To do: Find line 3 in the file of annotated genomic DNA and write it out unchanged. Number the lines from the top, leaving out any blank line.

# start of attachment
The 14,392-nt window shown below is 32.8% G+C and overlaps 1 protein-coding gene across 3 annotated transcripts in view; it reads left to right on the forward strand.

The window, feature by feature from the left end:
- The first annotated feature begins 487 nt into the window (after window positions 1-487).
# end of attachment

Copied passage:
- The first annotated feature begins 487 nt into the window (after window positions 1-487).